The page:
TCPA Compliance – Key Aspects Businesses Should Be Aware Of
There are several key aspects of TCPA Compliance that businesses should be aware of. They include age gates, Do Not Call lists, consent clauses and text message opt-in laws. In this article, we’ll explore each of them and provide tips on how to make your business comply.
Text message opt-in laws
The Telephone Consumer Protection Act (TCPA) is a federal law that requires businesses to get written consent from consumers before sending commercial text messages. Failure to do so can lead to hefty fines. You can click here for more information. To be compliant, organizations must be able to explain the type of messages they send.
They must also offer an easy way for customers to opt out of receiving messages. This includes allowing customers to submit their phone number to the National Do Not Call Registry.
While the law is aimed at protecting consumers, it can cause major headaches for businesses. If an organization violates the law, the FCC and state attorney generals can file lawsuits. Noncompliance can result in hefty fines, legal fees, suspension of the phone number, and more.
In order to comply with TCPA regulations, organizations must have a clear, conspicuous text message opt-in form. Messages can only be sent between 8am and 9pm in the recipient’s time zone.
Organizations that fail to comply with TCPA rules can be subject to fines of up to $500 per text message. If an individual sends a noncompliant text, that is considered a separate violation. An organization that sends more than five text messages per month without TCPA compliance can be fined up to $18,936.
Another TCPA regulation, the E-SIGN Act, requires businesses to obtain prior written consent before they can begin to send text messages. A business can use a website or online form to acquire this consent.
Businesses can also use automated responses to handle the majority of the opt-outs they receive. This can reduce the strain on customer service teams. However, they must still be able to respond promptly.
To ensure compliance with the TCPA, companies should create a strategic plan that incorporates the act. This plan should include a process for obtaining and maintaining consent from all subscribers. Companies should retain records of text messaging applications.
The FCC is the chief arbiter of SMS communication laws. They may create new rules if necessary, but they remain primarily responsible for enforcing the TCPA.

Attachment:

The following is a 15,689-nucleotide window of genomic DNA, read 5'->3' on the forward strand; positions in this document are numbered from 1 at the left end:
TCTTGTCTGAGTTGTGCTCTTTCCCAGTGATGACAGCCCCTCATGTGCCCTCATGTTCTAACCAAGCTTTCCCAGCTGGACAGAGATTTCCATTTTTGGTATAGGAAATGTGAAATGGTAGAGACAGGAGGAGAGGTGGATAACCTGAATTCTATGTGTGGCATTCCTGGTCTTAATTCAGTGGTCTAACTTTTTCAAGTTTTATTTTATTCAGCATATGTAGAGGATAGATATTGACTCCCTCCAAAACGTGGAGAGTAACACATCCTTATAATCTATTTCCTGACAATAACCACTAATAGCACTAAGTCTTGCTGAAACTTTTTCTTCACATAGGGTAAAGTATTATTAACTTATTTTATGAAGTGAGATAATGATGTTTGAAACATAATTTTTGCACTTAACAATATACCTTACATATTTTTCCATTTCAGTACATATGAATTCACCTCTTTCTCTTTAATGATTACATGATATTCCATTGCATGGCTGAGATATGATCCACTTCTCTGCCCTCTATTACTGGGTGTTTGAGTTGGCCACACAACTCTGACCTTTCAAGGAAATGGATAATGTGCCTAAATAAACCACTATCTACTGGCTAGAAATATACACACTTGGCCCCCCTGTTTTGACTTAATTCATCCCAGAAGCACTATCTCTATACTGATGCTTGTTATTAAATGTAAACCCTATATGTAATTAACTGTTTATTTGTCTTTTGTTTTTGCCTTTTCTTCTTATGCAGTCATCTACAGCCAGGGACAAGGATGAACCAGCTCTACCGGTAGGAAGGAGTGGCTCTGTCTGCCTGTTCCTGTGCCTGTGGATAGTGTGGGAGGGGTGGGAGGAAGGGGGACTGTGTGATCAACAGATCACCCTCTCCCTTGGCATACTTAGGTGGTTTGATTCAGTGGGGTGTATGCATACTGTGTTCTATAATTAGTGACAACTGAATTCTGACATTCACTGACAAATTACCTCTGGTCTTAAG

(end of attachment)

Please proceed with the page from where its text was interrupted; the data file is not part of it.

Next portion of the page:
Getting permission to send text messages is good for business, but it can be challenging at first. But it can also save your business from huge fines and legal headaches.
The age gate is a great tool to help prevent underage visitors from seeing your content. For example, retailers may wish to consider implementing an age selection form to prevent underage patrons from swiping their credit card. Similarly, the wireless carriers like T-Mobile will deem a campaign in which the sender tries to sell a gun as an “undeliverable message.”
A good SMS marketing program must include an age gate to avoid violating the federal Do Not Call Registry, a federal registry for those over 18. However, many businesses may not be aware of the rules that apply to SMS. This could result in undelivered messages, audits, and fines.
Among the most important TCPA compliance rules is making sure that your business follows the CTIA code of conduct. These standards are designed to maintain the quality of messaging experiences for everyone, not just those deemed fit for consumption. As part of your compliance efforts, you should also take into consideration a few other things.
If you’re in the market for a SMS marketing service, you might want to look at companies such as OtterText. Their age gate signup form is not only automated, but also features the company’s logo. They also provide a website for customers to access. Moreover, they offer the best of both worlds in terms of mobile device support and price.
Do Not Call Lists
The Telephone Consumer Protection Act (TCPA) is a federal regulation that protects consumers from telemarketing calls, text messages, and other types of unwanted phone calls. It was signed into law by President George H.W. Bush in 1991, and has been the primary focus of telemarketing regulation for nearly 30 years.
In addition to protecting consumers, the TCPA provides for statutory damages of $500 per call and $16,000 for intentional violations. TCPA compliance is not easy, and marketers struggle to keep track of a myriad of rules, regulations, and agencies.